There was a time that programming microcontroller units (MCUs) required programmer tools to load the code, emulators to try it out, and debuggers to help locate and fix errors. Today, sophisticated programmer/debugger tools provide more capabilities at a very economical price point. Used with integrated development environments (IDEs), they provide an avenue to more effectively program and debug the devices with a single component, lowering development costs and speeding time-to-market.
Debugging involves three major elements: the IDE, the debugger engine, and the programmer/debugger tool. The IDE runs on a computer and typically includes elements such as a source-code editor, compiler, and software libraries for commonly used subroutines (drivers, etc.). The debugger engine consists of debug circuitry integrated into the MCU. The programmer/debugger tool interfaces with the target device and interrogates it during the process of testing the code, relaying performance and fault information to the developer.
The basic process of programming an MCU involves first developing the code in a higher-level language, typically in C or C++, and compiling the code. Next, the programmer tool ports the code from the IDE into an emulator designed to mimic the performance of the MCU, or the MCU itself.
An emulator provides a test interface that generates the appropriate output signals, along with a sophisticated range of debug tools. The modular STice system from STMicroelectronics emulates their STM8 MCUs at clock speeds of up to 50 MHz. With coverage analysis on code or data, the system offers unlimited instruction breakpoints for the entire MCU memory space, as well as data breakpoints, and advanced breakpoints with up to four levels of user-configured conditions.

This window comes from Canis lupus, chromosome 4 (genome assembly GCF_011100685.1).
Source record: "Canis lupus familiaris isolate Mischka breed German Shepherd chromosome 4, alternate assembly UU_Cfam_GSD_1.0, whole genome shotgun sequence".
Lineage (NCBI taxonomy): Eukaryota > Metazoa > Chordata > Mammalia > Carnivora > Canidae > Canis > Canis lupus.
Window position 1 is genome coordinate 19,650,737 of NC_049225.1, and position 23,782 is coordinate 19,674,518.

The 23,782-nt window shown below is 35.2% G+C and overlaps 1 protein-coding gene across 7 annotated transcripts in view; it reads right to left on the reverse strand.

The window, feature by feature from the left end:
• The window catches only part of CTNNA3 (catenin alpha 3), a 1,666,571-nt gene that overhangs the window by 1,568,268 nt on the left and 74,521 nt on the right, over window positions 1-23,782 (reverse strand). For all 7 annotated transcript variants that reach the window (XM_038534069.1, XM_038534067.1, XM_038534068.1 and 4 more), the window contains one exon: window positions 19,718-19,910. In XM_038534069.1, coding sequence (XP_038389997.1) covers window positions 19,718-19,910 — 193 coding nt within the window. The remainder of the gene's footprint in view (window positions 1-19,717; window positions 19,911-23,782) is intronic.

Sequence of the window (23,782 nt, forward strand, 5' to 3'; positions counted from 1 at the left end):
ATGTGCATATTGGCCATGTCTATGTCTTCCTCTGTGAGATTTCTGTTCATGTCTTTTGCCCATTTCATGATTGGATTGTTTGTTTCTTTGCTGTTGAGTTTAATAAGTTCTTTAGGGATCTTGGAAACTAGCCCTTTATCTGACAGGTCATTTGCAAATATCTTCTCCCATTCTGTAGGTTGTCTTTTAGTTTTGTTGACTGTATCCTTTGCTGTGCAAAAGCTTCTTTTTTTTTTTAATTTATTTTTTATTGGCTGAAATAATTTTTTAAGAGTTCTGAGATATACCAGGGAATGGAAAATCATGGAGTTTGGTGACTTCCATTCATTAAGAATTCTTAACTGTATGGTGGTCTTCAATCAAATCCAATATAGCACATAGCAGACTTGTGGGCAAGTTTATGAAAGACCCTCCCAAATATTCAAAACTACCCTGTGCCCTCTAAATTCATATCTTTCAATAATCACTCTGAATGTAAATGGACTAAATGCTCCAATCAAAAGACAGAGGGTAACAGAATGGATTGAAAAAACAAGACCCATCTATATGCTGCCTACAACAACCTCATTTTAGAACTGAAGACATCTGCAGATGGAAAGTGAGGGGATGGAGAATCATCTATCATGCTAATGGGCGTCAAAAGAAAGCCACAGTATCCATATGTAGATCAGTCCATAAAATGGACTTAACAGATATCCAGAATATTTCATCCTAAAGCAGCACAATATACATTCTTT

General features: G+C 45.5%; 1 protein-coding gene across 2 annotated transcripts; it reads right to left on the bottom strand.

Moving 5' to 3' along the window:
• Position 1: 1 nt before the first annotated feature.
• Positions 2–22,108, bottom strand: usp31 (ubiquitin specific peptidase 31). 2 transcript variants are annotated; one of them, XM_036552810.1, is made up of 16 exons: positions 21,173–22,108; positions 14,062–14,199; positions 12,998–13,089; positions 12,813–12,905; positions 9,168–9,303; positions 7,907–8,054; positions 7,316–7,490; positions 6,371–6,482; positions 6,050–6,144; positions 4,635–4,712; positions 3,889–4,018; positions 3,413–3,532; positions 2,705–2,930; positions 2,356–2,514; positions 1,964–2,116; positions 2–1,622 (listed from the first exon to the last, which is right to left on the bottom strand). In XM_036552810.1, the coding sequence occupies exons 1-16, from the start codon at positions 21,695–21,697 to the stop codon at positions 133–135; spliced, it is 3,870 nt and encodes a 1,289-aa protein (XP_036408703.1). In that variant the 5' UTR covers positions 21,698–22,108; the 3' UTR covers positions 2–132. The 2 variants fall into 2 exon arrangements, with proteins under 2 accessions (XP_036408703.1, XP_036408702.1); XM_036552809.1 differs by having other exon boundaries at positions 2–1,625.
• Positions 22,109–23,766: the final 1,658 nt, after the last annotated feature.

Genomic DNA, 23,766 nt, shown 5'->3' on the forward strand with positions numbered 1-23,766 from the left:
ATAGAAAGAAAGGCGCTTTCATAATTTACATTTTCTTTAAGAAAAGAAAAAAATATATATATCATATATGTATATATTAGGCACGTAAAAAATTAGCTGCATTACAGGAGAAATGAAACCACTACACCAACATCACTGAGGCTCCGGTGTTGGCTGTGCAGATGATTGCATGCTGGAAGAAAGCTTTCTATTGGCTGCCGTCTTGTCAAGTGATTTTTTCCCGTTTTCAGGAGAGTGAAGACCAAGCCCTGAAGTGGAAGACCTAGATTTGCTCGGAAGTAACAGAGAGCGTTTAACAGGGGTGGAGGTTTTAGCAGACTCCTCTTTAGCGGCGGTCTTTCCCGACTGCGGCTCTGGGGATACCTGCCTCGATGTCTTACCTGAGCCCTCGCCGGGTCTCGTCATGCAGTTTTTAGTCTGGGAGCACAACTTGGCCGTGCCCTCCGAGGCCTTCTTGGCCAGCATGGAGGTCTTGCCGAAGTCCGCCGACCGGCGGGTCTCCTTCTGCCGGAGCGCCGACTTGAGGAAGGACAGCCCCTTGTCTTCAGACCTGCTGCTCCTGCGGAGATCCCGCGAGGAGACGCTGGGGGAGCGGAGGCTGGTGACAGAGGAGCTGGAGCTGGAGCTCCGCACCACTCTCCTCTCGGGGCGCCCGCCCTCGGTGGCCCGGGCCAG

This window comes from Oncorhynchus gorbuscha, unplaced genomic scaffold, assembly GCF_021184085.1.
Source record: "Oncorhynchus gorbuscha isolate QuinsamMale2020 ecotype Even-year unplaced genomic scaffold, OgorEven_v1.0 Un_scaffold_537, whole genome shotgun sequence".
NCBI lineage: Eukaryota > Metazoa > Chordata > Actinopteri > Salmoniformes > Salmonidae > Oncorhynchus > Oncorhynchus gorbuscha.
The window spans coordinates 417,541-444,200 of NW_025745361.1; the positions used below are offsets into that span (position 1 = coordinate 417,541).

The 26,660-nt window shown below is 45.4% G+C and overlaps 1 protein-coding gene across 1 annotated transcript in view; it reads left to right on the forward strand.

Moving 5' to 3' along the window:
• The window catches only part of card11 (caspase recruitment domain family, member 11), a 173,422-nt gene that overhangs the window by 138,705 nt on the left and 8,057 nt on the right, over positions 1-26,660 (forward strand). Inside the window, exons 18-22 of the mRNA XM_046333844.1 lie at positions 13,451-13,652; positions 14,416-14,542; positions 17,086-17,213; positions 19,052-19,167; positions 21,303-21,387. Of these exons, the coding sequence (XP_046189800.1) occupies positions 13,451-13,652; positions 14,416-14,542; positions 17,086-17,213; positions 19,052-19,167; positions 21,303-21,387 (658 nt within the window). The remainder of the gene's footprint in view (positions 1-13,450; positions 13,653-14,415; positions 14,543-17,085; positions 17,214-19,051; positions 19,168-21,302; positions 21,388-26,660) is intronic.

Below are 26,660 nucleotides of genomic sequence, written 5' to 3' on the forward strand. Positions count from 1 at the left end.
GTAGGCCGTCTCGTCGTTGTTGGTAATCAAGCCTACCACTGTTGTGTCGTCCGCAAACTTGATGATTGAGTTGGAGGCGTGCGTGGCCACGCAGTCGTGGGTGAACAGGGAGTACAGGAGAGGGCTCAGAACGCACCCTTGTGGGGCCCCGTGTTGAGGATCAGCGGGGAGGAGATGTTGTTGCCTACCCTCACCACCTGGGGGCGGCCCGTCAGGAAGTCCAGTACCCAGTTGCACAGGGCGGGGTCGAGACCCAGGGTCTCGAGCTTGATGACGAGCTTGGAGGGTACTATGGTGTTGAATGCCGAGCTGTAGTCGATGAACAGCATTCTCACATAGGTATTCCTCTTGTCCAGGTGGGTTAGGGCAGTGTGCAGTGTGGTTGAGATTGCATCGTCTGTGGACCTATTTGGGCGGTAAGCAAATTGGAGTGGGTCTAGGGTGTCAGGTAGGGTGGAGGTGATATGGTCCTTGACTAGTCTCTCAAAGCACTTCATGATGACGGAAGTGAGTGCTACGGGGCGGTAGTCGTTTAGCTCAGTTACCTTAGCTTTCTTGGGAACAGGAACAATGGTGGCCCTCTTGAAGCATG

Increasingly, the trend is toward skipping emulators and integrating the debug engine directly into the chip itself. Indeed, the STice system also provides in-circuit debugging/programming of the actual MCU via a single-wire interface module (SWIM). The shift is partly a function of more sophisticated chip fabrication techniques and partly a function of today's higher-speed chips. Indeed, developers often have to test on the actual MCU because emulators can no longer adequately simulate them.
Although the debugging engine occupies precious real estate on the controller, it can be implemented with surprisingly low cost and typically does not impose a speed or power penalty on operation. At the same time, the integrated approach provides multiple benefits. Programmers/debuggers designed for testing on the MCUs themselves can cost four to 20 times less than an emulator. They can also speed time to market. Instead of following a two-step process of testing and implementation, developers can perform all test and debugging on the same hardware that will be seen in production, an approach that minimizes the chances of problems and delays. If the development team finds a bug during the production process, they can develop a solution, deploy new firmware into the target device, and get it up and running rapidly.
Perhaps most important, what developers see is what they get. With emulators, there is a possibility that the test version does not exactly mirror the performance of the actual chip. With debugger engines integrated directly into the silicon, developers can be assured that the performance they see during the programming process is exactly what they will encounter during release.